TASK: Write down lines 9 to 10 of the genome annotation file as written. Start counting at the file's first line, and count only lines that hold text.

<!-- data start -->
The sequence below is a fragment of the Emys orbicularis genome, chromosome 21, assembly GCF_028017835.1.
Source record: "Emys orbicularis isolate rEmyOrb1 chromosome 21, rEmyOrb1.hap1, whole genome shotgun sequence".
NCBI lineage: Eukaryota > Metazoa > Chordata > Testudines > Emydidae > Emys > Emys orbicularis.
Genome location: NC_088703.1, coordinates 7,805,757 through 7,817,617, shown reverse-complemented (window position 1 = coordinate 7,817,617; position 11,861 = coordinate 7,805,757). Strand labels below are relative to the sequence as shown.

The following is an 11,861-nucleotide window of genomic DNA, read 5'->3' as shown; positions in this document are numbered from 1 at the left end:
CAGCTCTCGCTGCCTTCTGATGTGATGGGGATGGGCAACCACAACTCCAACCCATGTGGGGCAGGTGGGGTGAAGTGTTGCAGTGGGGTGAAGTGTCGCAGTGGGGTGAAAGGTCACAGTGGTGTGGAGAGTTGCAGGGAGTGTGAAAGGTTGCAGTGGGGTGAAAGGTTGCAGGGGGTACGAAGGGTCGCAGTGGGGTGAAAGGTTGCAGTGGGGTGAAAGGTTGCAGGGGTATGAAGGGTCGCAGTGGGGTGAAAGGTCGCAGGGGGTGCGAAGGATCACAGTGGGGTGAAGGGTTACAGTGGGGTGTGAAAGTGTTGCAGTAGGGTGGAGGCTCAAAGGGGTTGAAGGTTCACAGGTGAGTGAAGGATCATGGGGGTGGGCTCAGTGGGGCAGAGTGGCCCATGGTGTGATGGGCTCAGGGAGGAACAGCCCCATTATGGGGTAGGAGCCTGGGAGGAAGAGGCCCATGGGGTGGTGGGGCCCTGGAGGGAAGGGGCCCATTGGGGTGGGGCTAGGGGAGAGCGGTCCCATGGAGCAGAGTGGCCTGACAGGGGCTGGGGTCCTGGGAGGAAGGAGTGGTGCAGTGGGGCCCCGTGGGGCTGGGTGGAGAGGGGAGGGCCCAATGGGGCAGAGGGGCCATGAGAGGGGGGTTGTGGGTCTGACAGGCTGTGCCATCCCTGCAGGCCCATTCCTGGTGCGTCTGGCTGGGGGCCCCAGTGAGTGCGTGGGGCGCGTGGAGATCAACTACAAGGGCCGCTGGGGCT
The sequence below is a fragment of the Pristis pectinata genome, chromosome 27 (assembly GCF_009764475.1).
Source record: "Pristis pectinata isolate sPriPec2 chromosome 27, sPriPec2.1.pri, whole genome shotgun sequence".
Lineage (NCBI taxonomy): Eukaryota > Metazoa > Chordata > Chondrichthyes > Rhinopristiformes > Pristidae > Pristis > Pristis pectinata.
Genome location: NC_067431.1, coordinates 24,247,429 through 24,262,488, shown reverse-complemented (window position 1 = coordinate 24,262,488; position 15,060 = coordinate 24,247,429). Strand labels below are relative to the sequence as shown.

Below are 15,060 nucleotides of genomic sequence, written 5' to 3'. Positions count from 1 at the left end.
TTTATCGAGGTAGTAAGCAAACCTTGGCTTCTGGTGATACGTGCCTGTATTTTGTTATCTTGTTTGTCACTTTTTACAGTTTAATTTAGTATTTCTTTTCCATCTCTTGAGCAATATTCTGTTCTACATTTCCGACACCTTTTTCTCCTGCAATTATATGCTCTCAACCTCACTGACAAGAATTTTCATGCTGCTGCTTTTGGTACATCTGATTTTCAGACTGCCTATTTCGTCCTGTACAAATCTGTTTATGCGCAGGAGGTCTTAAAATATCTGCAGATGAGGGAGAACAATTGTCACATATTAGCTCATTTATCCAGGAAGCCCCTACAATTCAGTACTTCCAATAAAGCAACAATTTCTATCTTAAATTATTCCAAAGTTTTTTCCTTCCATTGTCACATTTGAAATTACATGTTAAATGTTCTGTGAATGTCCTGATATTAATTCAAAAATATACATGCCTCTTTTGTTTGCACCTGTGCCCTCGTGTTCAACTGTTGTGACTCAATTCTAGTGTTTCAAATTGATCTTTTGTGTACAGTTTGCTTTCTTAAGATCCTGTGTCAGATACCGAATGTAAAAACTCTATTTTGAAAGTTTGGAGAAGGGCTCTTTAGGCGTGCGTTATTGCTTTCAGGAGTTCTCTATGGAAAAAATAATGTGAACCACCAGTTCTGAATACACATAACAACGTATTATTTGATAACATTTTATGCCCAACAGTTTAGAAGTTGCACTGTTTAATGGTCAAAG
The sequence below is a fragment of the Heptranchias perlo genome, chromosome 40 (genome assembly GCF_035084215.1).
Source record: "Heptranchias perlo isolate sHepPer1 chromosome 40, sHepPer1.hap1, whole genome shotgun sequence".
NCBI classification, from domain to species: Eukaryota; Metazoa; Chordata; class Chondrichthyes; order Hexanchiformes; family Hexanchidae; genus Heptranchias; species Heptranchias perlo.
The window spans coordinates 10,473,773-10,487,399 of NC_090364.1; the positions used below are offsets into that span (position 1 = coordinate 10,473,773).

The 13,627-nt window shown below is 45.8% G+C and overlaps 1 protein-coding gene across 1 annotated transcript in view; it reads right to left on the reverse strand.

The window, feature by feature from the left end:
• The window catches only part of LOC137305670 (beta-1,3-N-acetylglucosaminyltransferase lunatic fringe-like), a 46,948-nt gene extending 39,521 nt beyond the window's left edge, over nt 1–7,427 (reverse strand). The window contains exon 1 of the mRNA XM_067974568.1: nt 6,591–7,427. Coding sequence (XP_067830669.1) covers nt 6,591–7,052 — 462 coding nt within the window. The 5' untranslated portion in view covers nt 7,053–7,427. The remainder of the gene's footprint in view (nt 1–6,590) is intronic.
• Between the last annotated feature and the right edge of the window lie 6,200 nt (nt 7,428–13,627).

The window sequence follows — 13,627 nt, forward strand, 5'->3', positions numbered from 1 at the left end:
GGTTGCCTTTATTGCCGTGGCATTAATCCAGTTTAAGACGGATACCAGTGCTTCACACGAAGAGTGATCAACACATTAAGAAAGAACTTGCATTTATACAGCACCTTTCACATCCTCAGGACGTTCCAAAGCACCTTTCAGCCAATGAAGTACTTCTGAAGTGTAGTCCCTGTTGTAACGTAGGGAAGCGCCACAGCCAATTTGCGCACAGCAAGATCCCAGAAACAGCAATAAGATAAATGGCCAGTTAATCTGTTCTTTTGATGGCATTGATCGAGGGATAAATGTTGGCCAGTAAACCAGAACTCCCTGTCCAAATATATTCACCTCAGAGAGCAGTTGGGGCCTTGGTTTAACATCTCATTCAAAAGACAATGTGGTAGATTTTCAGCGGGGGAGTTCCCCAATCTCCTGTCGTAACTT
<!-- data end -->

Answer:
Lineage (NCBI taxonomy): Eukaryota > Metazoa > Chordata > Chondrichthyes > Rhinopristiformes > Pristidae > Pristis > Pristis pectinata.
Genome location: NC_067431.1, coordinates 24,247,429 through 24,262,488, shown reverse-complemented (window position 1 = coordinate 24,262,488; position 15,060 = coordinate 24,247,429). Strand labels below are relative to the sequence as shown.